The Ocean Tracking Network: Explorations in Global Scientific Change

By Richard Apostle.

Published by The International Journal of Science in Society

Format Price
Article: Print $US10.00
Article: Electronic $US5.00

The Ocean Tracking Network (OTN) provides a unique opportunity to explore some
of the major debates in the sociology of science and technology in an internationally-comparative framework. The basic technological Innovations this network will use are electronic transmitters to be implanted on or in marine mammals and fish, with acoustic signals being monitored by receivers arranged in at least fourteen different oceans
(surrounding all seven continents). The tags will not only track animal mobility, but will provide information on ocean conditions, including factors such as temperature and depth. The primary metaphor which has been employed to describe these receivers is “listening curtains”. This paper, coming in the very early days of the project, will provide a descriptive framework with which to assess the research. The paper will also evaluate appropriate comparative frameworks for social science analysis, examine the applicability of actor-network-theory (ANT) as a suitable approach to science and technology questions; and consider potential policy implications for industry, government and community.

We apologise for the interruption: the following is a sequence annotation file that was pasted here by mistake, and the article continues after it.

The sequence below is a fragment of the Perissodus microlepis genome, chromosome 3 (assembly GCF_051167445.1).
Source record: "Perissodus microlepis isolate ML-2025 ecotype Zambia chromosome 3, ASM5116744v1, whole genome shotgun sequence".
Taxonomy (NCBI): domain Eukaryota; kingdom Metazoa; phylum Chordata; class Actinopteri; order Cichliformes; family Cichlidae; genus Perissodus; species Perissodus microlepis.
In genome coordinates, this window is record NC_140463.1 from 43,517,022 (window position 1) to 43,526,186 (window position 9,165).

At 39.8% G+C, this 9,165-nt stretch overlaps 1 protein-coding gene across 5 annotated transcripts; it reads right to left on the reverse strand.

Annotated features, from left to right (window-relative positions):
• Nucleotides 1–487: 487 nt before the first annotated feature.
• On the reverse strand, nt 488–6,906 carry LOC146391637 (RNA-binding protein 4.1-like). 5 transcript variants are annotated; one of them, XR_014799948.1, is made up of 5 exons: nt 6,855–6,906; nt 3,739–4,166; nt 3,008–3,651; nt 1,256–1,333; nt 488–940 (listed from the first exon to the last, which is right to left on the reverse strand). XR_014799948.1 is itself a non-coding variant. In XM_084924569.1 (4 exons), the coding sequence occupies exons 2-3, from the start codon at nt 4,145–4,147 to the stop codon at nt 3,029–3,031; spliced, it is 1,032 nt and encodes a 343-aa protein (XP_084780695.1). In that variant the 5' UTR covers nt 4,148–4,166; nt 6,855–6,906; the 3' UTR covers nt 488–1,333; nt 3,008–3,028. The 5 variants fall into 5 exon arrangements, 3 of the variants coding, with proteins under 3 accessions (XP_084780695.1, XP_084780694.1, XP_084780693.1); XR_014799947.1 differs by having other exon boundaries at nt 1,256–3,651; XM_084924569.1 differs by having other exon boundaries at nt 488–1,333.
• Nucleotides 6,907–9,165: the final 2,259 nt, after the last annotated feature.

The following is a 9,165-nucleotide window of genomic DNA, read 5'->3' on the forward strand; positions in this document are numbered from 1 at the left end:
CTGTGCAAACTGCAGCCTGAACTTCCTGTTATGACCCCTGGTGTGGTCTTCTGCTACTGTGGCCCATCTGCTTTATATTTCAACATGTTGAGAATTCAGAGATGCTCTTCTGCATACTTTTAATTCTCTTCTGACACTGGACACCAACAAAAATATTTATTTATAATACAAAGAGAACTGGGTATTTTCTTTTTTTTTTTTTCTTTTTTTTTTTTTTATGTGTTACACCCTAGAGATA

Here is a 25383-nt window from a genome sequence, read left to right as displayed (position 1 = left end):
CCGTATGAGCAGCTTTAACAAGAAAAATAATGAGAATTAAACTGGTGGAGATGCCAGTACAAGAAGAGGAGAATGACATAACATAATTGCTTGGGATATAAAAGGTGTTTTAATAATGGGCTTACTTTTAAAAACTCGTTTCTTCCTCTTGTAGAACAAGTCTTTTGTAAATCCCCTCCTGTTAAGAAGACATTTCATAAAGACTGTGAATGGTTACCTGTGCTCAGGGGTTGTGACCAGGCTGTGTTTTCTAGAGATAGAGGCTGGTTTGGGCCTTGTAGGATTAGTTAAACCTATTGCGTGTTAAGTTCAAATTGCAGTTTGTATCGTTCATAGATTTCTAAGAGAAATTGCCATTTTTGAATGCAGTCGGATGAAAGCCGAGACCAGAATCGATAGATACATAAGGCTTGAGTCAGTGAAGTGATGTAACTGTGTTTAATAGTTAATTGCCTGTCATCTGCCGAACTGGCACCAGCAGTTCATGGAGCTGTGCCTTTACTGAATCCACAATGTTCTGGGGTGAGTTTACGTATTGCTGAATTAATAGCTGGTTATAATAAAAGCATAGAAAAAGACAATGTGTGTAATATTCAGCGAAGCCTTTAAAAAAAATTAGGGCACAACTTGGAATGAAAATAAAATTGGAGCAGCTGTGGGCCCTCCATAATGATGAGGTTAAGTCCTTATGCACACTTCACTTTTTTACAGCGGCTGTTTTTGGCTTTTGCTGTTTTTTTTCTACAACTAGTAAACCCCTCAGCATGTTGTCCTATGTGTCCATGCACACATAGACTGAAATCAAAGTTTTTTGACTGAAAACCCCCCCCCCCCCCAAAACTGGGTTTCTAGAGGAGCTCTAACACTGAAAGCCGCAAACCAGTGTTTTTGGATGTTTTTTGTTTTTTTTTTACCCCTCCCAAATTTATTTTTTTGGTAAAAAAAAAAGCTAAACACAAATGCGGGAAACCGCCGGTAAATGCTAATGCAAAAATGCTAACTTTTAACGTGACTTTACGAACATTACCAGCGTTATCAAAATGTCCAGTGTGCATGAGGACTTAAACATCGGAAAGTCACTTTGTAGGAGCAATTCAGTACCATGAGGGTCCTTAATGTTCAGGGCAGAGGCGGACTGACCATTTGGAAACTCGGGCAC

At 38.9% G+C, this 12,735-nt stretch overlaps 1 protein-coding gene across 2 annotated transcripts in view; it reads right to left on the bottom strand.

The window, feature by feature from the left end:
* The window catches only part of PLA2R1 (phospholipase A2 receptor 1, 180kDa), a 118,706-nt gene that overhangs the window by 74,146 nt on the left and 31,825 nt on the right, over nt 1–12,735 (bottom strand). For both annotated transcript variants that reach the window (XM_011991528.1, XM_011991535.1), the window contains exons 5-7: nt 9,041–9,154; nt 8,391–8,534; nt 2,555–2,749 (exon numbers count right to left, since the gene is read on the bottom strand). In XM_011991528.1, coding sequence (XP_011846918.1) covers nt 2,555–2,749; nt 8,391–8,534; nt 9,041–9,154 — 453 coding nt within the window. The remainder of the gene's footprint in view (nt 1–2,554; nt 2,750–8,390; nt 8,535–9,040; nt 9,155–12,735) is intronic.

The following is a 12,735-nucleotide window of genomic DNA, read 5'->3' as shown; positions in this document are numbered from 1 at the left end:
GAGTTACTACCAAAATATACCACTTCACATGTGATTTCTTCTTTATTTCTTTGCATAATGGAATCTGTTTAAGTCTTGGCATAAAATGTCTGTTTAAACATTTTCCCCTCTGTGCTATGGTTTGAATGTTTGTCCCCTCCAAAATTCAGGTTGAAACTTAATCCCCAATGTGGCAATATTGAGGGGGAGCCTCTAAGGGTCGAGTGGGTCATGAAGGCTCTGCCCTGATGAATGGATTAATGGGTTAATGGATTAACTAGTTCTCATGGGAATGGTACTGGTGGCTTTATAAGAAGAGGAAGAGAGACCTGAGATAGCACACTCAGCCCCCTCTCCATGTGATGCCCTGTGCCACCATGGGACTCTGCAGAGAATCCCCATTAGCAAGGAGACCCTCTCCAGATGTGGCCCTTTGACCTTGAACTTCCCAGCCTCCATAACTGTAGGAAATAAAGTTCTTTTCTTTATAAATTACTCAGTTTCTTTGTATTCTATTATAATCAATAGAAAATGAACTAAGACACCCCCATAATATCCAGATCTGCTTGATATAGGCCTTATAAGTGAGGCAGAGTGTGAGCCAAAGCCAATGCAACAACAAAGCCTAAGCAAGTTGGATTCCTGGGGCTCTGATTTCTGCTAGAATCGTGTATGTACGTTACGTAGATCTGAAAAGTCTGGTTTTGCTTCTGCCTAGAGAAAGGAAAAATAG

Keywords: Ocean Tracking Network

The International Journal of Science in Society, Volume 1, Issue 2, pp.137-150. Article: Print (Spiral Bound). Article: Electronic (PDF File; 1.653MB).

Prof. Richard Apostle

Professor, Department of Sociology and Social Anthropology, Dalhousie University, Halifax, Nova Scotia, Canada

Richard Apostle is a Professor in the Sociology and Social Anthropology Department of Dalhousie University. He received his undergraduate education at the University of Manitoba and Simon Fraser University (B.A. Honours First Class/ 1968), and his graduate education at the University of California at Berkeley (M.A./ 1970, Ph.D./ 1975). His major publications deal with maritime social science, socioeconomic segmentation, and library and information science. His current research activities focus on sustainable development and fisheries-dependent economies. He has held a series of major grants from private and public agencies for his research work.